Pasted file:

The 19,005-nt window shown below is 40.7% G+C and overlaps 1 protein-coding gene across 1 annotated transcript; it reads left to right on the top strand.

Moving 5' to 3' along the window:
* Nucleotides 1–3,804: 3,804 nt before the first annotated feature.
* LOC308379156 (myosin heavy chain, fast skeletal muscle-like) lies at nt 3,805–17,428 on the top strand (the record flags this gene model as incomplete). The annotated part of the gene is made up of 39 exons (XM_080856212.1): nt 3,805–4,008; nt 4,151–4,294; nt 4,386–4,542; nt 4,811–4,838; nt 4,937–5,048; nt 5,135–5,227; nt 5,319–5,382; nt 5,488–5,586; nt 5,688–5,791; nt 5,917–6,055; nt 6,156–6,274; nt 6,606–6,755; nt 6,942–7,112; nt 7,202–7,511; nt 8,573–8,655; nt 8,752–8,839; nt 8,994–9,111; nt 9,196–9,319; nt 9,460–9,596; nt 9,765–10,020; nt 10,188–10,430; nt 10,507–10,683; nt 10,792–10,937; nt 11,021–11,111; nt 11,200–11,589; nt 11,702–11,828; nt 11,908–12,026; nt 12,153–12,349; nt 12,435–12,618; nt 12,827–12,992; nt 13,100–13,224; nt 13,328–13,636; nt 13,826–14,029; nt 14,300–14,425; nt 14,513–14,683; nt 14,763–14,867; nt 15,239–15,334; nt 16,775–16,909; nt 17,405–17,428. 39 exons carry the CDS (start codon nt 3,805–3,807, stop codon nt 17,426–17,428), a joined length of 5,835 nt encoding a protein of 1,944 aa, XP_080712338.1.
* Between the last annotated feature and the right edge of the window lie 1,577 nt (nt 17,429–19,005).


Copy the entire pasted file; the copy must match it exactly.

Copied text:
The 19,005-nt window shown below is 40.7% G+C and overlaps 1 protein-coding gene across 1 annotated transcript; it reads left to right on the top strand.

Moving 5' to 3' along the window:
* Nucleotides 1–3,804: 3,804 nt before the first annotated feature.
* LOC308379156 (myosin heavy chain, fast skeletal muscle-like) lies at nt 3,805–17,428 on the top strand (the record flags this gene model as incomplete). The annotated part of the gene is made up of 39 exons (XM_080856212.1): nt 3,805–4,008; nt 4,151–4,294; nt 4,386–4,542; nt 4,811–4,838; nt 4,937–5,048; nt 5,135–5,227; nt 5,319–5,382; nt 5,488–5,586; nt 5,688–5,791; nt 5,917–6,055; nt 6,156–6,274; nt 6,606–6,755; nt 6,942–7,112; nt 7,202–7,511; nt 8,573–8,655; nt 8,752–8,839; nt 8,994–9,111; nt 9,196–9,319; nt 9,460–9,596; nt 9,765–10,020; nt 10,188–10,430; nt 10,507–10,683; nt 10,792–10,937; nt 11,021–11,111; nt 11,200–11,589; nt 11,702–11,828; nt 11,908–12,026; nt 12,153–12,349; nt 12,435–12,618; nt 12,827–12,992; nt 13,100–13,224; nt 13,328–13,636; nt 13,826–14,029; nt 14,300–14,425; nt 14,513–14,683; nt 14,763–14,867; nt 15,239–15,334; nt 16,775–16,909; nt 17,405–17,428. 39 exons carry the CDS (start codon nt 3,805–3,807, stop codon nt 17,426–17,428), a joined length of 5,835 nt encoding a protein of 1,944 aa, XP_080712338.1.
* Between the last annotated feature and the right edge of the window lie 1,577 nt (nt 17,429–19,005).